Since the beginning the Obama Administration, there are two issues that have had a significant effect on the hiring of international development professionals by the US Agency for International Development.
In the past few days, we’ve helped to define the concept of Public Diplomacy (PD) as the foundation concept of our dual-degree with the Newhouse School. We have also told the stories of Adam Cyr and Jennifer Osias, who has recently completed exceptional internships in traditional public diplomacy-linked organizations. However, here at Maxwell we do have an expansive definition of PD, which includes public advocacy, organizational communications, and government relations work.
The section of the U.S. government that is literally and metaphorically shrouded in secrecy is the intelligence community.
While all of the constituent agencies have public presences, they each have different functions and specializations.
Thus, if you area student seeking to serve in an analytic or management roles within these agencies as professionals, it is useful to understand which agency is the best conceptual fit. It is also useful to attempt an internship within one of these agencies, as it would secure valuable career preparation for work in the IC. For information about those opportunities, visit the individual websites of each of the IC members.
The United States Agency for International Development (USAID) is the U.S. Government’s primary agency for international development and humanitarian assistance. Given the breadth of its programming, the agency and its workers will often use short-hand notation to describe the offices in which they work and the programs that are carried out within.
In this edition of acronym salad, we will discuss two primary acronyms of use to potential development workers, IQC (Indefinite Quantity Contracts) and PVO (Private Voluntary Organizations)
Many international students inquire about advice on how best to find work opportunities in the U.S. upon completion of their degree program. In October 2006, the Career and Alumni Services office hosted an alumni panel that provided advice to students seeking to work in the U.S. Below is some of their advice. Continue Reading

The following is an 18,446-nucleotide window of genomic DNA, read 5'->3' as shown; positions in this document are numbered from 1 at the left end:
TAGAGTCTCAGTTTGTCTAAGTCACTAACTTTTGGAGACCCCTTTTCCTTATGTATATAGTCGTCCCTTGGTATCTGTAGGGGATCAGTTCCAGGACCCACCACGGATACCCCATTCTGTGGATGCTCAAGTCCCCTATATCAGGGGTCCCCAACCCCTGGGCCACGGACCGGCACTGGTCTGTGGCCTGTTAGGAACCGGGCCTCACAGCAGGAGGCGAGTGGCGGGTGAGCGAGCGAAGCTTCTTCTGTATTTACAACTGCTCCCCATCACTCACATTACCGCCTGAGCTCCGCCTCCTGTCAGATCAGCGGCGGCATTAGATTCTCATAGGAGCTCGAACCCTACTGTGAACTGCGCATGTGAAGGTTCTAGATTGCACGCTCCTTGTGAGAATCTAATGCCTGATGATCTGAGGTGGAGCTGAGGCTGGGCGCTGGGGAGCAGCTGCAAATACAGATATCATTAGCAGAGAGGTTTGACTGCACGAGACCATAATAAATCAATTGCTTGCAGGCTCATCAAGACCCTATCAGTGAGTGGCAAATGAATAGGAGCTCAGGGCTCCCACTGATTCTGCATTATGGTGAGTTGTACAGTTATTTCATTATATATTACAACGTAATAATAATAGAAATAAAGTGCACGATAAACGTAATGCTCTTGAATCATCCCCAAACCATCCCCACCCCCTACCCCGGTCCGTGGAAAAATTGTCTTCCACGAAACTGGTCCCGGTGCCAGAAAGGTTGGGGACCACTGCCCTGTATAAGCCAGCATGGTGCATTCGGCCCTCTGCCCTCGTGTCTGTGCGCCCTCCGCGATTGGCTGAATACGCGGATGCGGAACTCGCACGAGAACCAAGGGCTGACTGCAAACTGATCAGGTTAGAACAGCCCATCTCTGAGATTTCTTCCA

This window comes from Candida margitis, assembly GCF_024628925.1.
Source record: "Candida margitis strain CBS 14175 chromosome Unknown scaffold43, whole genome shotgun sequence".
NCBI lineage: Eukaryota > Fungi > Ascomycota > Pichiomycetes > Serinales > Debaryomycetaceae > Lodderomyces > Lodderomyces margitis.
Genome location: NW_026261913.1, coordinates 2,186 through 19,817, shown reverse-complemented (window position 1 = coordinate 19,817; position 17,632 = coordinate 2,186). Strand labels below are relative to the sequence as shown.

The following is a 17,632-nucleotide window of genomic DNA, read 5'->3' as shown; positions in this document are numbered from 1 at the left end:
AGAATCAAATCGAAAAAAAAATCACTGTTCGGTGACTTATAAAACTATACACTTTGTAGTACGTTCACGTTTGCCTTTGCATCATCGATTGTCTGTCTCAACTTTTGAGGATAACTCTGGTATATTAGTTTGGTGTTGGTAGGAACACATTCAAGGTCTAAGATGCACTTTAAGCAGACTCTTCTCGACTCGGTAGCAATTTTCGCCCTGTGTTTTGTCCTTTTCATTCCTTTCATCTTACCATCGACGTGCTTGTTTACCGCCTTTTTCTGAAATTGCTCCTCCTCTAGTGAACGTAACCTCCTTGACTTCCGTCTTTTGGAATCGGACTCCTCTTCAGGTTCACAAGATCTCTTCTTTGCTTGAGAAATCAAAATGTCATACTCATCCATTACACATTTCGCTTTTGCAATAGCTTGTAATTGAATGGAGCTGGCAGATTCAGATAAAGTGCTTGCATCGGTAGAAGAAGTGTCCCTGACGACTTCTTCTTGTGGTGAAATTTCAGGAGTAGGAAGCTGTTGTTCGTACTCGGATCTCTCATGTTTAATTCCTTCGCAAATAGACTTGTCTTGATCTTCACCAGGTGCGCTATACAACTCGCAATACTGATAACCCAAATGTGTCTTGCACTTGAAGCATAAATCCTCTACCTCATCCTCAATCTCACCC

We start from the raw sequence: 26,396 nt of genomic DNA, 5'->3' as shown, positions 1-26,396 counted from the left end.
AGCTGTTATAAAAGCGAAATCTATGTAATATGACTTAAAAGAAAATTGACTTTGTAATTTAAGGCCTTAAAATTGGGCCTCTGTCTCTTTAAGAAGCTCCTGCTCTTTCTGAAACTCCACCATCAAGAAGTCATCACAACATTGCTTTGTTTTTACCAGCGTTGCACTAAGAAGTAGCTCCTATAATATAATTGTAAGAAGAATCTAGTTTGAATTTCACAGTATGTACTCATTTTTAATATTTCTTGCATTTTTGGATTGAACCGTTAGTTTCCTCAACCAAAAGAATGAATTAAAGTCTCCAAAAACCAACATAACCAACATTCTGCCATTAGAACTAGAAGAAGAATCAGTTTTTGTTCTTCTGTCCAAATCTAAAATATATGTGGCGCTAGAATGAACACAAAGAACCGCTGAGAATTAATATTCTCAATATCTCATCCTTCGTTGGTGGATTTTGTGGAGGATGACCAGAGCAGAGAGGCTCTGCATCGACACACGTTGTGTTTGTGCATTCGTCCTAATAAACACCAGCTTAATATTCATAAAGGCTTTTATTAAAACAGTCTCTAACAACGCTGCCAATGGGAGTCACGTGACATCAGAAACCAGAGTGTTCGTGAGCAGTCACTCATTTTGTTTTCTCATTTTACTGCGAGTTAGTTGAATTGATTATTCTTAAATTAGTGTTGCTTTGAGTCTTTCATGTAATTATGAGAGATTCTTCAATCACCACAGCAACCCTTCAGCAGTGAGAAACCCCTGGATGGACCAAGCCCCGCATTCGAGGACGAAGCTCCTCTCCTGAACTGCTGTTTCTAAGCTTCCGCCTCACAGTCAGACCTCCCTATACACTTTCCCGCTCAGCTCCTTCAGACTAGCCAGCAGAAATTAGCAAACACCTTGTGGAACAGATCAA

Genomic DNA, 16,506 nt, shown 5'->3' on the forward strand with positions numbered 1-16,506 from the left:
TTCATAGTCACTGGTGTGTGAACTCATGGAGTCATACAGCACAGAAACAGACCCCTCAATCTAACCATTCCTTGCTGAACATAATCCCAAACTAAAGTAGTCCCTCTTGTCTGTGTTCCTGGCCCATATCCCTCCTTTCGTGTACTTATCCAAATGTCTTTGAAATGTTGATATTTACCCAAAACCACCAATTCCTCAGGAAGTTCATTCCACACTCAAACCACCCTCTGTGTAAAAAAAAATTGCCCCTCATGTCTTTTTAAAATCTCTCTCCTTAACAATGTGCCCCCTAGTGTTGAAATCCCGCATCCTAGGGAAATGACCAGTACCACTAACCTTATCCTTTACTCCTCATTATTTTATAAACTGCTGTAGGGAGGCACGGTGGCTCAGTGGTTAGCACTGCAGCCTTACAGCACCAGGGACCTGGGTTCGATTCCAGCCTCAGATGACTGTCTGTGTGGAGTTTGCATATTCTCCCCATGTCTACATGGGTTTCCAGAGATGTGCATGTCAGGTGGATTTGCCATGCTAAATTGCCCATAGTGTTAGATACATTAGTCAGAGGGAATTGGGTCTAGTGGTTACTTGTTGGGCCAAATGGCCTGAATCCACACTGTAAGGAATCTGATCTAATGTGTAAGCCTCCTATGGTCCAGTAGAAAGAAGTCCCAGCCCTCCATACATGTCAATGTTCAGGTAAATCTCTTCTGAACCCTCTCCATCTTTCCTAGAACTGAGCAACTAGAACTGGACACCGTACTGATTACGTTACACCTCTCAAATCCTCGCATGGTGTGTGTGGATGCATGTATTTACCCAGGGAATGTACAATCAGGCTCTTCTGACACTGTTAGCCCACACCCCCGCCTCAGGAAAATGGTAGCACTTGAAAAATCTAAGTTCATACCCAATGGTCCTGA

While the search for international affairs jobs in the U.S. government often starts with the Department of State, the U.S. Agency for International Development, and the Department of Defense, it doesn’t necessarily have to end there. In 2013, the Robertson Foundation for Government, GovLoop, and the Association of Professional Schools in International Affairs (APSIA), published “Making an Impact_Guide to International Jobs in Government,” which provides details on the 50 federal agencies and offices that have international components. If you are interested in working in the international arena for the US government, it behooves you to take a look.
As parts of the United States government, the Department of State and the US Agency for International Development (USAID) have complicated organizational systems. Given the interlocking tasks and multiple hierarchical layers, it is important for those interested in working in the system to have a working knowledge of these organization structures as they consider their potential career path. Thus, we’ve prepared a quick guide to all of the major offices in both organizations for your use. Continue Reading
This fall, I interned at a public affairs consulting firm. Thanks to this experience I learned a tremendous amount about the professional expectations of Washington DC and the political culture of our nation’s capital. Continue Reading